A stereo camera is a type of camera with two or more image sensors. This allows the camera to simulate human binocular vision and therefore gives it the ability to perceive depth.
Human binocular vision
The human binocular vision perceives depth by using Stereo disparity which refers to the difference in image location of an object seen by the left and right eyes, resulting from the eyes’ horizontal separation.
The brain uses this binocular disparity to extract depth information from the two-dimensional retinal images which are known as stereopsis.
Similarly, some stereo cameras such as Tara and TaraXL try to mimic this stereopsis technique of human vision to perceive depth. The depth-perceiving is done by a Geometric approach called Triangulation.
Stereo Disparity in Cameras
Stereo Disparity in a camera can be found by using two 2D images taken from different positions and the correlation between the images can be used to create a depth image. However, to find correlations the two images need to have sufficient details and texture or non-uniformity.
Thus the Stereo vision is suitable for applications with a large field of view and for outdoor usage.
To obtain better results, one may need to add those details by illuminating the scene with structured lighting.
Depth Perception Technologies
Capturing the third dimension can be done in many different ways, and each of the machine vision technologies available has its own pros and cons. Three-dimensional imaging can be broken into two main categories: passive and active, which can be further broken down into specific techniques.
The main Passive techniques are:
- Depth from focus
- Light field
The main Active techniques are:
- Structured light
Classification of Stereo Depth Perception
1. Passive Stereo
The Passive Stereo system depends on the available light in the environment and doesn’t employ any kind of external light.
Passive stereo is suitable for well lighted textured regions and works well in sunlight.
- Performs well in sunlight
- Cost Effective
- Mediocre performance in low light
- Mediocre performance in non-textured scenes
2. Active Stereo
The active stereo vision is a form of stereo vision which actively employs a light such as a laser or a structured light to simplify the stereo matching problem.
Active stereo is useful in regions where there is a lack of light and/or texture. The infrared projector or another light source will flood the scene with texture thereby cutting off the dependency of an external light source. But along with its positive, there are some negatives such as active stereo will lose its effectiveness in direct sunlight and in regions with a high interference of the same external light source technology used.
- Performs well in low light.
- Performs well in the non-textured indoor scene.
- Can be used as a hybrid Time of flight and Stereo Triangulation depth-perceiving technology.
- Under sunlight, it is same as passive stereo.
- Over long-range, it is same as passive stereo.
- IR projector adds to cost.
What determines the depth range in Stereo vision?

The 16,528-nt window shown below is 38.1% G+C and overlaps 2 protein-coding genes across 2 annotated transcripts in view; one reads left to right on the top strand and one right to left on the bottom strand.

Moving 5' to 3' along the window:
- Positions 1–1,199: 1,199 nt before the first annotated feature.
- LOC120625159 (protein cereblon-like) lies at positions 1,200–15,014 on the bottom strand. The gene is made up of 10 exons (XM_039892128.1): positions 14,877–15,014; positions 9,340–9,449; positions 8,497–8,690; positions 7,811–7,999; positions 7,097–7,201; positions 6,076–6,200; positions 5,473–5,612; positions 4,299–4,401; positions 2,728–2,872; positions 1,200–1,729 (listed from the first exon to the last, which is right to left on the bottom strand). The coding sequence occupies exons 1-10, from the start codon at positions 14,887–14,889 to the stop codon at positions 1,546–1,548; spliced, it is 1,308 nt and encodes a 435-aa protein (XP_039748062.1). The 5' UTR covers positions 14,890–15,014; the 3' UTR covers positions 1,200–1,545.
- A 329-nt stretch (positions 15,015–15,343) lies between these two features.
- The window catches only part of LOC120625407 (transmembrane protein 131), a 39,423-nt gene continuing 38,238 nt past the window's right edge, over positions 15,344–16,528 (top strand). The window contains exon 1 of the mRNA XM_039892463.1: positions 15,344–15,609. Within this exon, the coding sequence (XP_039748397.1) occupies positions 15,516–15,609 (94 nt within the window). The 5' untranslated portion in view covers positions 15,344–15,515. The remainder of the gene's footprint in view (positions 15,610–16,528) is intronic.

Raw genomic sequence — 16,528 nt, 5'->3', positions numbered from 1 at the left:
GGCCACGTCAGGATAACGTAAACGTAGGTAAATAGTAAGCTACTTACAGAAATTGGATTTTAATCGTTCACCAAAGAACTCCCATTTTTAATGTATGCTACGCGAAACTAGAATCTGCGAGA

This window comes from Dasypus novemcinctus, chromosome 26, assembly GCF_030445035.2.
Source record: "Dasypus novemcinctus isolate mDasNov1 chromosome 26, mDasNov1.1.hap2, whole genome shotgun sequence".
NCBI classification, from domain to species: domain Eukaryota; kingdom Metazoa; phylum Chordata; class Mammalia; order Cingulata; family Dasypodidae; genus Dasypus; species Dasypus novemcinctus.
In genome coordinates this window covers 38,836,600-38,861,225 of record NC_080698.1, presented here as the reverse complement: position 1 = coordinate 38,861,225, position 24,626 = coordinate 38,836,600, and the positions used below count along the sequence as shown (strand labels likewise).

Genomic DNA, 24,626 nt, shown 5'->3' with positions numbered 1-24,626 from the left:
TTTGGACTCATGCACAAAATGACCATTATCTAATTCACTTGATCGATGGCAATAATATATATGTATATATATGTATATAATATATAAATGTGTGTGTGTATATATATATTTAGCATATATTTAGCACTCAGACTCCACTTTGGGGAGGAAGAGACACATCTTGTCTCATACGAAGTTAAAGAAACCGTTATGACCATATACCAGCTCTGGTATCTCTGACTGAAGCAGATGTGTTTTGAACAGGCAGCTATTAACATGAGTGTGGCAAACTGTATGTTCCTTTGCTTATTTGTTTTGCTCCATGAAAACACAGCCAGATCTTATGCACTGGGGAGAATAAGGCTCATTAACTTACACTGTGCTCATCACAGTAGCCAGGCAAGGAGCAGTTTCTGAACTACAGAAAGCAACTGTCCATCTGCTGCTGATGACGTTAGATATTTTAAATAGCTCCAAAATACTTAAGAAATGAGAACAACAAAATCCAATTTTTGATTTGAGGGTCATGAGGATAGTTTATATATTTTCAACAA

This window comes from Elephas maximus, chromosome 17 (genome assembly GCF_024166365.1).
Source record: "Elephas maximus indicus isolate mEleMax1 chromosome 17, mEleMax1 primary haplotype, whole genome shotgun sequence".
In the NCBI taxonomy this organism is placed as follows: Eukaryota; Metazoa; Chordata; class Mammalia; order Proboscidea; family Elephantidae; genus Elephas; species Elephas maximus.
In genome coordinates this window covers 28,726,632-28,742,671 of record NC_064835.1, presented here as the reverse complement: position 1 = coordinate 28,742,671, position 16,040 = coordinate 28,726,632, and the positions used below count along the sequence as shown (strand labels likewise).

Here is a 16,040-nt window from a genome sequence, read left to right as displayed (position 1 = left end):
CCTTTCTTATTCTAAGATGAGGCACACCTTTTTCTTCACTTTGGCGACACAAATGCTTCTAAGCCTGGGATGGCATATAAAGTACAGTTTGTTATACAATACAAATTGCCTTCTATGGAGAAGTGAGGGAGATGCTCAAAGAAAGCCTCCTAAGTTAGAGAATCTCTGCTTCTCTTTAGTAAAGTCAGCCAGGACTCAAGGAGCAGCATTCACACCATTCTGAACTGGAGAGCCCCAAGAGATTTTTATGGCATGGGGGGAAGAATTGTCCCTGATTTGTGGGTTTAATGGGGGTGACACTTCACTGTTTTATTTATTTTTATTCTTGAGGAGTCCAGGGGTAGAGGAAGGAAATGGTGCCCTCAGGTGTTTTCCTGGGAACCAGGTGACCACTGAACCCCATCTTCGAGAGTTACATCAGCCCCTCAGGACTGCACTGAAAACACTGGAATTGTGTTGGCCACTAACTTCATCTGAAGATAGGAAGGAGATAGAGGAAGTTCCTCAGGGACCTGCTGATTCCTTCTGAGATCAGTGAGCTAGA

- Focal length
The Distance between the two cameras is called baseline, for human eyes, it is about 50–75 mm (interpupillary distance) depending on each individual.
The baseline of Tara and TaraXL is 60 mm which is similar to the average baseline of a Human being. The Baseline is Directly proportional to the Depth. So, the longer the Baseline the longer the depth we can cover with better accuracy.
The Resolution of the two Cameras and it is directly proportional to the Depth.
Higher the number of pixels to search, higher the number of disparity levels. So, at higher resolutions, the disparity levels will be high but with a higher computational load.
The Focal length of the lens and it is directly proportional to the Depth.
Lower the focal length the farther we see, but with reduced field of view. With Higher Focal length we see near depth with a high field of view.
To learn more about these properties and how to select your Stereo Camera, take a look at the following blogs.
Long Range Depth Sensing
Theoretically, with a stereo camera, we can cover infinite depth with 60mm itself, but the error rate increases quadratically over depth.
As stated above, if the Baseline increases depth accuracy over distance then you might ask,
“How can the Human eye perceive so much distance with just 50-75 mm baseline?“
Well, the answer is that the resolution of human is so high (~576 Megapixels) which enables the eye to perceive larger depths.
But this much Megapixels isn’t possible in today’s technology and even if we had a Camera that is able to pump a 576 MP image we still don’t have the processing capability of that size.
So, the bottleneck in resolution restricts our depth range, but we can compensate that by increasing the Baseline but in turn it reduces the nearest perceivable depth.
And at higher resolution and baseline, the stereo correspondence problem is amplified, and the computational load increases. This can be solved by using GPU’s to some extent.
To learn about the need for GPU look into The Rise of GPU.